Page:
One reason why is that after all the talk against public entitlements from USDA, Congress continued Direct Payments to what is commonly referred to these days as “production agriculture”. With those big farms experiencing an unprecedented period of good prices, giving them payments originally intended to bolster profits in times of low prices amounts to an unneeded, unjustified entitlement.

Its money we didn’t earn and don’t really need.

Now, even though many of us didn’t want it, farms have put themselves on the hit list with welfare Moms and deadbeat Dads. It was done in such a way that when the issue is revisited in midterm, between elections, our ability to influence the outcome of the farm bill will be at low ebb.

We lobbied for a farm bill last year in September, and we’ll be doing it again this year, in September. A friend of mine found a unique way to look at it when he told me farm group lobbying for a new five year bill is going to cost twice what the last one did.

It is unprecedented.

When it comes up, once Congress returns from their August recess, the issue of farm entitlements will surely come up also. It could be an embarrassment. While my group, Farmers Union, will surely call a halt to Direct Payments devoting those savings to a permanent disaster bill and helping family Dairy farmers into profitable businesses as we did last year, conservative southern farmers may be part of the opposition who want the handout to continue.

Missouri has been one of the states leaning more toward conservative lines. Rural areas here seem to be most Republican by a margin of two to one. Even after Democrats championed many important rural issues, our citizens continued to support anybody but Obama. I’m sure the newly re-elected administration has noticed that supported issues they thought important to us did not equal more votes in November. Now Missouri’s overwhelming conservative majority in the General Assembly continues to push for a steady deregulation of CAFO agriculture to the detriment of family farms and property rights.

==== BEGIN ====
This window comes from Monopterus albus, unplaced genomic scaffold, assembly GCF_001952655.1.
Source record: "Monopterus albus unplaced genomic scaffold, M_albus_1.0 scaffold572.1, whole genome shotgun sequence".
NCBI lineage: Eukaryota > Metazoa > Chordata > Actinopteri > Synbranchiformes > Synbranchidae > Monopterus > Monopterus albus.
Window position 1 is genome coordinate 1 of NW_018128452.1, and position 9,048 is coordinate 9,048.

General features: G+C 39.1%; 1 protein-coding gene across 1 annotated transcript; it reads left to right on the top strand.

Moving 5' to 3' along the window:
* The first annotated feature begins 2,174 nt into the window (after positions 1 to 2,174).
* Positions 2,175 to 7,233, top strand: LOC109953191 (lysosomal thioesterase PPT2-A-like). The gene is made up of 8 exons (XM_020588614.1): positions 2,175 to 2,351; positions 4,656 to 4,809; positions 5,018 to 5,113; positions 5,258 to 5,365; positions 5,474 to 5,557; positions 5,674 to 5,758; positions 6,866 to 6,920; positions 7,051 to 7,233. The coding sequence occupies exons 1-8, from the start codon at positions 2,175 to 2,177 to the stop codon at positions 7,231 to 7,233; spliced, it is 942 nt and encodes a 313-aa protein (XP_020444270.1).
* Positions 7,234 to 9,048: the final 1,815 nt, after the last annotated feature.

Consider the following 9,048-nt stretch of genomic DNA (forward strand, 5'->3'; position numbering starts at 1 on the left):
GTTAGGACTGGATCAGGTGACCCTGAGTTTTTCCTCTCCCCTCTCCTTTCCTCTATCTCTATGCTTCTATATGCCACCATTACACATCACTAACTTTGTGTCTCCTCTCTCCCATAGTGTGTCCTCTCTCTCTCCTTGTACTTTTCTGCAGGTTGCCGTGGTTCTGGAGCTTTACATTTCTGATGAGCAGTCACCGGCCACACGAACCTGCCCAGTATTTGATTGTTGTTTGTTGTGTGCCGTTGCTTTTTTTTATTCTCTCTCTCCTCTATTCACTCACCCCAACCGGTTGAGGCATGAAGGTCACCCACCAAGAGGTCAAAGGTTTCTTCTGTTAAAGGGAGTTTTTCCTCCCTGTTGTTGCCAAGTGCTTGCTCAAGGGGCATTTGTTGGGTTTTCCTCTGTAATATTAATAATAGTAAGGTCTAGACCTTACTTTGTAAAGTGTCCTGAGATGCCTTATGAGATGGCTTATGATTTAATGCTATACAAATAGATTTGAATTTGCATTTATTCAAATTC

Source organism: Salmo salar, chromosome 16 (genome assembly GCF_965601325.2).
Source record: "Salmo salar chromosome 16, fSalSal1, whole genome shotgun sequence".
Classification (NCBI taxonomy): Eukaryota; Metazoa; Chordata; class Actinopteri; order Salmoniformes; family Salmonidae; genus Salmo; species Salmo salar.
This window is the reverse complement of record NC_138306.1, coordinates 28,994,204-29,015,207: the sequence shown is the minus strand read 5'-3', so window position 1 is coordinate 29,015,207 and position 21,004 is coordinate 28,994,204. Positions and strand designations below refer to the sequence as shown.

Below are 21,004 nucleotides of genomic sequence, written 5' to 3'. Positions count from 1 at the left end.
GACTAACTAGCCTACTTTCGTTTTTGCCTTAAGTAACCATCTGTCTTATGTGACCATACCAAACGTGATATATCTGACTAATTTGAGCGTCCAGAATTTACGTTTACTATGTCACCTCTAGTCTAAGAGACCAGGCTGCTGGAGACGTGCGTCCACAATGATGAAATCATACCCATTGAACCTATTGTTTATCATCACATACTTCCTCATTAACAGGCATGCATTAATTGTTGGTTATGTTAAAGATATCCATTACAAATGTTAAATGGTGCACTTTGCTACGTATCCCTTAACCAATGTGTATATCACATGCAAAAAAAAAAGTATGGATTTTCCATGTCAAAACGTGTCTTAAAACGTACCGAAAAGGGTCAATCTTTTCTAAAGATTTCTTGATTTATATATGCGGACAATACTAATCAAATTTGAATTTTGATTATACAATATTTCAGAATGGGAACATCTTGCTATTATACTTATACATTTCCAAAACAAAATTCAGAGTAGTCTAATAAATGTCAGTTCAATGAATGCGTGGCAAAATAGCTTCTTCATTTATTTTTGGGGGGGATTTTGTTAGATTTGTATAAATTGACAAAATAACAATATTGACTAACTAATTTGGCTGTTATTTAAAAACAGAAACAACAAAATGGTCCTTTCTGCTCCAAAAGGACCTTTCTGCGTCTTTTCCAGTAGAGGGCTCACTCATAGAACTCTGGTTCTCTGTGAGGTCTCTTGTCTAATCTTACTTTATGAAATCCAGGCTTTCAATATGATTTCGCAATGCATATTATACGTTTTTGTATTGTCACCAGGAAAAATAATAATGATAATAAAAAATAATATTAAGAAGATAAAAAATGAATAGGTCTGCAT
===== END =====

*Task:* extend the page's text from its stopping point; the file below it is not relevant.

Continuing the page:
It is unprecedented. But there is a reason.

The political reality for any office holder is generating campaign dollars and translating those into votes. Yet many farm groups support conservative Ag budget buster candidates, ignoring Democratic champions. I think thats mostly because they prefer to listen to unjustified claims against the political left for things like dust rules, child labor, gun owner rights, and abortion.

Rural Americas inability to judge issues clearly on the facts has allowed political campaigns based mostly on rhetoric to do it for them.

If the farm bill goes badly for us the second time it’s taken up this year, it will be another year before we can make ourselves known at the ballot box. Even then, our failure to focus on our own best interests combined with low voter interest could amount to too little, too late.

By the time we start looking for old support again, after the way we’ve voted in two elections, that help might not come from anybody.

Not even Obama.